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Levantine Modern Humans and Neanderthals

29 Jan 2015
Bradshaw Foundation
Article

A new paper in the journal NATURE Nature (2015) doi:10.1038/nature14134 - Levantine cranium from Manot Cave (Israel) foreshadows the first European modern humans - by Israel Hershkovitz et al reports on the partial skull recently discovered in Manot Cave in West Galilee, Israel. This may provide evidence that modern humans interbred with Neanderthals and that the two species co-existed in the same region around 55,000 years ago rather than encountering each other in Europe 10,000 years later.

manot cave in israel. modern human and neanderthals

Abstract:

A key event in human evolution is the expansion of modern humans of African origin across Eurasia between 60 and 40 thousand years (kyr) before present (BP), replacing all other forms of hominins1. Owing to the scarcity of human fossils from this period, these ancestors of all present-day non-African modern populations remain largely enigmatic. Here we describe a partial calvaria, recently discovered at Manot Cave (Western Galilee, Israel) and dated to 54.7 +/_ 5.5 kyr BP(arithmetic mean +/_ 2 standard deviations) by uranium-thorium dating, that sheds light on this crucial event. The overall shape and discrete morphological features of the Manot 1 calvaria demonstrate that this partial skull is unequivocally modern. It is similar in shape to recent African skulls as well as to European skulls from the Upper Palaeolithic period, but different from most other early anatomically modern humans in the Levant. This suggests that the Manot people could be closely related to the first modern humans who later successfully colonized Europe. Thus, the anatomical features used to support the 'assimilation model' in Europe might not have been inherited from European Neanderthals, but rather from earlier Levantine populations. Moreover, at present, Manot 1 is the only modern human specimen to provide evidence that during the Middle to Upper Palaeolithic interface, both modern humans and Neanderthals contemporaneously inhabited the southern Levant, close in time to the likely interbreeding event with Neanderthals.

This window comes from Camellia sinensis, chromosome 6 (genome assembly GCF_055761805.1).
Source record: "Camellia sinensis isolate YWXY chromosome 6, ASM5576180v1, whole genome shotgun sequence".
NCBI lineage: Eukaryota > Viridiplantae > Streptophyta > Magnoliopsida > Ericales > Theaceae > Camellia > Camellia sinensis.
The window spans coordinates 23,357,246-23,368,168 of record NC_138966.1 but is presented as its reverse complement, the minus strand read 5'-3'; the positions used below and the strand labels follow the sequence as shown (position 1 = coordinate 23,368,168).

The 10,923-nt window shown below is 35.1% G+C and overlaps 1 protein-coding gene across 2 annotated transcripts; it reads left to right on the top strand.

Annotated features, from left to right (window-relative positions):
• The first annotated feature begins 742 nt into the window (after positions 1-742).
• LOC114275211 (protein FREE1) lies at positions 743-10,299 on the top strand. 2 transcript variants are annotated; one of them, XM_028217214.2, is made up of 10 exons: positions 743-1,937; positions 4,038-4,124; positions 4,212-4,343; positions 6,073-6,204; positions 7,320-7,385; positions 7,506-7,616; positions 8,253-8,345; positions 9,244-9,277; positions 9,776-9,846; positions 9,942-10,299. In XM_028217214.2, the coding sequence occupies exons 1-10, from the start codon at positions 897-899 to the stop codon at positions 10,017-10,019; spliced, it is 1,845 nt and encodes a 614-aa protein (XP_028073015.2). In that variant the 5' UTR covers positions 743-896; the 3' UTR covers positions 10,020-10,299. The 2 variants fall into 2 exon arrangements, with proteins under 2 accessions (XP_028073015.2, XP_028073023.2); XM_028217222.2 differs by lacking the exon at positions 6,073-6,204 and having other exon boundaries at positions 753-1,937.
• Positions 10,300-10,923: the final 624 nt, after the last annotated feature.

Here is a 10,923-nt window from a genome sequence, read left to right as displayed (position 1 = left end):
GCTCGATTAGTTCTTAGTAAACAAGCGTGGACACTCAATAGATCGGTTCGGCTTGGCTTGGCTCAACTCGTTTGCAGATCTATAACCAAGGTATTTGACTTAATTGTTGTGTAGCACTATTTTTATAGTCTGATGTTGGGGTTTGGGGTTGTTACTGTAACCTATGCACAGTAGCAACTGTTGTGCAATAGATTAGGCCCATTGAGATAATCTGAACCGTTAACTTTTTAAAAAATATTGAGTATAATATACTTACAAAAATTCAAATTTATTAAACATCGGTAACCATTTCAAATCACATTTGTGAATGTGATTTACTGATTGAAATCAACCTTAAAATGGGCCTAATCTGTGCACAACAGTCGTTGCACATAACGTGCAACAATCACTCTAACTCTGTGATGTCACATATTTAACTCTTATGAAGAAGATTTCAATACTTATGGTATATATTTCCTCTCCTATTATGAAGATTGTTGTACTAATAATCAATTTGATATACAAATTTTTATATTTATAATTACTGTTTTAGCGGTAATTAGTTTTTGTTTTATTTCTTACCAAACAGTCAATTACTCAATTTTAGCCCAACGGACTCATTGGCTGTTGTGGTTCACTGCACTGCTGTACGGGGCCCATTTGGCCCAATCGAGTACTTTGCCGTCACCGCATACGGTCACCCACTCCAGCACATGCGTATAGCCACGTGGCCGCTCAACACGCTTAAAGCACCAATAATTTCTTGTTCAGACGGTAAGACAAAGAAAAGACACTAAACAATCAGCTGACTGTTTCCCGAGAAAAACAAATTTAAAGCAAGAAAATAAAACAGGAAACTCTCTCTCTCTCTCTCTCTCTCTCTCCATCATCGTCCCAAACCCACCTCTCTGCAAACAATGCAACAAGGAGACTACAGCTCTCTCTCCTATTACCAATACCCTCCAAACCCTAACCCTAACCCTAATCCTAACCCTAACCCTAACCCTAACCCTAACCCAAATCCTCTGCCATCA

Scientists led by Professor Israel Hershkovitz of Tel Aviv University believe that this partial skull may now provide the evidence of the time and place of interbreeding. According to palaeontologist Bruce Latimer, Case Western Reserve University (CWRU) in Cleveland, Ohio, the partial cranium which was covered in a patina of minerals allowed the team to use the uranium-thorium dating technique in order to determined the age of the skull ? somewhere between 50,000 and 60,000 years old.

The brain itself would have been relatively small, around 1,100 millilitres, compared with the modern human brain of roughly 1,400 millilitres. Several features of the cranium resemble a modern skull, but some do not, such as the lack of the occipital bun - a bony formation on the back of the skull. This feature is present in Neanderthals.

The scientists are now hoping to investigate DNA data to establish whether the Manot skull contains Neanderthal DNA from an interbreeding event. Not only that, it is hoped that the Manot cave will reveal more complete specimens from this critical region and time period.

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